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I am looking for a tool that will let me work on a dependency graph. (I want this for my personal tasks, like a to do list.) Like, let's say I have task 1, 2 and 3. Then maybe task 1 is needed for task 2, and task 1 is partially needed for task 3, and task 2 is needed for task 3, etc. I should be able to edit easily, change relations between tasks easily, and have a nice graphical view of the graph.

Do you know of anything like that?

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How about Microsoft Project? – fixer1234 Mar 26 '15 at 20:10

How about Graphviz? It actually allows you to create a graph in text, and it handles the visualization for you:

This is a graph of the UNIX family tree

alt text

Here is the code that generates it:

/* courtesy Ian Darwin and Geoff Collyer, Softquad Inc. */
digraph unix {
    size="6,6";
    node [color=lightblue2, style=filled];
    "5th Edition" -> "6th Edition";
    "5th Edition" -> "PWB 1.0";
    "6th Edition" -> "LSX";
    "6th Edition" -> "1 BSD";
    "6th Edition" -> "Mini Unix";
    "6th Edition" -> "Wollongong";
    "6th Edition" -> "Interdata";
    "Interdata" -> "Unix/TS 3.0";
    "Interdata" -> "PWB 2.0";
    "Interdata" -> "7th Edition";
    "7th Edition" -> "8th Edition";
    "7th Edition" -> "32V";
    "7th Edition" -> "V7M";
    "7th Edition" -> "Ultrix-11";
    "7th Edition" -> "Xenix";
    "7th Edition" -> "UniPlus+";
    "V7M" -> "Ultrix-11";
    "8th Edition" -> "9th Edition";
    "1 BSD" -> "2 BSD";
    "2 BSD" -> "2.8 BSD";
    "2.8 BSD" -> "Ultrix-11";
    "2.8 BSD" -> "2.9 BSD";
    "32V" -> "3 BSD";
    "3 BSD" -> "4 BSD";
    "4 BSD" -> "4.1 BSD";
    "4.1 BSD" -> "4.2 BSD";
    "4.1 BSD" -> "2.8 BSD";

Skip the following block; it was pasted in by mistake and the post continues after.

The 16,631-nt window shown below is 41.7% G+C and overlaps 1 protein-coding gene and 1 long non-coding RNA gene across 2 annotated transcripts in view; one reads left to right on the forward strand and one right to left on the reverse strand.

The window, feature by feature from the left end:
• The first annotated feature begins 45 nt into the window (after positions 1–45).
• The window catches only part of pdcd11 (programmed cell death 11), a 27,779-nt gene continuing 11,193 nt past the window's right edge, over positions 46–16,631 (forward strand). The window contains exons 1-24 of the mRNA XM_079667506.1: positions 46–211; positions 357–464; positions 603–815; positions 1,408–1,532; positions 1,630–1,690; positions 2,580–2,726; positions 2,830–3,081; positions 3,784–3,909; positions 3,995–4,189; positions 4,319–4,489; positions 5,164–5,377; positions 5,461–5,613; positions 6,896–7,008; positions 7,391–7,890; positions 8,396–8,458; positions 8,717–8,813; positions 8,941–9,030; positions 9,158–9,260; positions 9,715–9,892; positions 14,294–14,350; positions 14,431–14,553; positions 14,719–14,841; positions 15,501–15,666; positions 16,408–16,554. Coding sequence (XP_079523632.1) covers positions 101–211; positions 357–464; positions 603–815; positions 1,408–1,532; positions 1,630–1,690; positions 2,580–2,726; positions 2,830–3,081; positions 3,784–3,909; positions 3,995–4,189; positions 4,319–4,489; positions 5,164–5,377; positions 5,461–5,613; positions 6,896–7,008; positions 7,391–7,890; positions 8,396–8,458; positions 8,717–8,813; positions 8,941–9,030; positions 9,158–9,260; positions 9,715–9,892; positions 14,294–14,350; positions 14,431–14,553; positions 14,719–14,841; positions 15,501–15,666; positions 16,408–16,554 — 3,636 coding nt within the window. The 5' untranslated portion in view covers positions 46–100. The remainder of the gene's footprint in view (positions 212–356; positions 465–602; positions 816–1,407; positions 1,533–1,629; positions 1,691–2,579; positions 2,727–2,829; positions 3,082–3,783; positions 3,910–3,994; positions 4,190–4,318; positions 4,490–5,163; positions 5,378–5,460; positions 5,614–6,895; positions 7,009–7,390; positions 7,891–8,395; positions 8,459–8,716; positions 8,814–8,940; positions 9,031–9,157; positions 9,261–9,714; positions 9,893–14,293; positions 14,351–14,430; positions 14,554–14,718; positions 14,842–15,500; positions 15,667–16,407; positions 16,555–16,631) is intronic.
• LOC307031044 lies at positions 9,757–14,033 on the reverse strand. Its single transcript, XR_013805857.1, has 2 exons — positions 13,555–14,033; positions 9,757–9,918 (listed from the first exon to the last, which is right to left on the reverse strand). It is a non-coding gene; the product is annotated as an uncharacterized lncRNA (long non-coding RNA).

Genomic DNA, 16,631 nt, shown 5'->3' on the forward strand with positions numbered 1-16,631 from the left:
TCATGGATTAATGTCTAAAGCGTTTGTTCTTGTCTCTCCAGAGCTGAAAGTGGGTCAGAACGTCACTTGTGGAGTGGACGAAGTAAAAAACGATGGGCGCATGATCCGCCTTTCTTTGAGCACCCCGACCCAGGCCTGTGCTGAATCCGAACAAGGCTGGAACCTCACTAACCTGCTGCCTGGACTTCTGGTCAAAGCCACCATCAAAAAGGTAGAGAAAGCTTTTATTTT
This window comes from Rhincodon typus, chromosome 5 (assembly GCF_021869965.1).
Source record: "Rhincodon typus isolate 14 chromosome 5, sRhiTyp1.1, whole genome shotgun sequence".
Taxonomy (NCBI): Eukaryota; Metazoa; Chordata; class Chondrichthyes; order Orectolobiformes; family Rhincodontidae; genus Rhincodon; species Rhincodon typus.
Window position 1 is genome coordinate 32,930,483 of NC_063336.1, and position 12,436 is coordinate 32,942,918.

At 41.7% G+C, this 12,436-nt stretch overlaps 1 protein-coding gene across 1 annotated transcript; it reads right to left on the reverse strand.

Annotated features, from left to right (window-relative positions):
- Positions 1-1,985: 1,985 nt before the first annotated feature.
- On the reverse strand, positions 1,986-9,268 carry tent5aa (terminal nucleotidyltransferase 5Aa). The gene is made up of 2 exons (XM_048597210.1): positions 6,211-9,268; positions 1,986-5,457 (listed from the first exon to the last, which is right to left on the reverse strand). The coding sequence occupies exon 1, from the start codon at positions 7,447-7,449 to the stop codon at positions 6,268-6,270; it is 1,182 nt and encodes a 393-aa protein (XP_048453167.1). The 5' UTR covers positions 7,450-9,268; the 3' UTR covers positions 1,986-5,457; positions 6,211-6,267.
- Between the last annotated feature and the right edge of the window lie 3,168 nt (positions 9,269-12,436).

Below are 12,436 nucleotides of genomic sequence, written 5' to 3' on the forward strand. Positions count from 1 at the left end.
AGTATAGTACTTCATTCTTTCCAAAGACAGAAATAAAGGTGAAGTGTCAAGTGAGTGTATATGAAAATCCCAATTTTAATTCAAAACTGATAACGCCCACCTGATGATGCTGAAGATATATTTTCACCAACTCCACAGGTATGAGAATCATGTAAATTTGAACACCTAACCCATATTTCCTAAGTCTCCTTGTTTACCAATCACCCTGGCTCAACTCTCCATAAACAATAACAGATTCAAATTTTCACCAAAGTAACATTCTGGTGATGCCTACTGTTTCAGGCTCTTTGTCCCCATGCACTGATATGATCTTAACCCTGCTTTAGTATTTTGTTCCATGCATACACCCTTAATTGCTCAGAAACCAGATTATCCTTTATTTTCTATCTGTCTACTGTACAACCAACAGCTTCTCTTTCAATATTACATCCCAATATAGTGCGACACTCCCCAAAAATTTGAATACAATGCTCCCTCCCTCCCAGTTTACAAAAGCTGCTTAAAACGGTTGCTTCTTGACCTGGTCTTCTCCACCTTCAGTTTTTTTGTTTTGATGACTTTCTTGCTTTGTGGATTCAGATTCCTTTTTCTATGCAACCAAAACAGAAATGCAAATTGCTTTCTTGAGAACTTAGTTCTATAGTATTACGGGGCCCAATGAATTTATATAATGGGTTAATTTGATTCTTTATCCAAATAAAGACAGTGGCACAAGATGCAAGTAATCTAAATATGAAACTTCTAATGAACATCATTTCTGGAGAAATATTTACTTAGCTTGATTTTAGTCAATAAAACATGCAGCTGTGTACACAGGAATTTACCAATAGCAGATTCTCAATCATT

"4.1 BSD" -> "8th Edition";
    "4.2 BSD" -> "4.3 BSD";
    "4.2 BSD" -> "Ultrix-32";
    "PWB 1.0" -> "PWB 1.2";
    "PWB 1.0" -> "USG 1.0";
    "PWB 1.2" -> "PWB 2.0";
    "USG 1.0" -> "CB Unix 1";
    "USG 1.0" -> "USG 2.0";
    "CB Unix 1" -> "CB Unix 2";
    "CB Unix 2" -> "CB Unix 3";
    "CB Unix 3" -> "Unix/TS++";
    "CB Unix 3" -> "PDP-11 Sys V";
    "USG 2.0" -> "USG 3.0";
    "USG 3.0" -> "Unix/TS 3.0";
    "PWB 2.0" -> "Unix/TS 3.0";
    "Unix/TS 1.0" -> "Unix/TS 3.0";
    "Unix/TS 3.0" -> "TS 4.0";
    "Unix/TS++" -> "TS 4.0";
    "CB Unix 3" -> "TS 4.0";
    "TS 4.0" -> "System V.0";
    "System V.0" -> "System V.2";
    "System V.2" -> "System V.3";
}

As you can see, the syntax is easy to add on to, you could easily use it as a skeleton for your own:

digraph workingcomputer {
    size="6,6";
    node [color=lightblue2, style=filled];
    "Computer" -> "Hardware";
    "Hardware" -> "Hard Drive";
    "Hardware" -> "CPU";
    "Hardware" -> "Memory";
    "Hardware" -> "Motherboard";
    "Hardware" -> "Power Supply";
    "Hardware" -> "GPU";
/* And so on.... */
}
share|improve this answer
    
I can only second graphviz for such tasks. – René Nyffenegger Nov 8 '09 at 21:10
2  
This looks pretty good. But I want something where you don't have to edit text files, like a program for non-programmers. – Ram Rachum Nov 8 '09 at 22:12
    
If you're ok with making the diagram yourself, check out DIA: projects.gnome.org/dia – John T Nov 8 '09 at 22:46
    
@cool-RR Graphical interfaces for GraphViz: graphviz.org/Resources.php – endolith Oct 20 '10 at 16:11
    
You can try this out online. Copy and paste into the box and press Enter: ashitani.jp/gv Keep in mind that whatever you enter will be visible to anyone else who visits the page. – endolith Dec 13 '10 at 5:00

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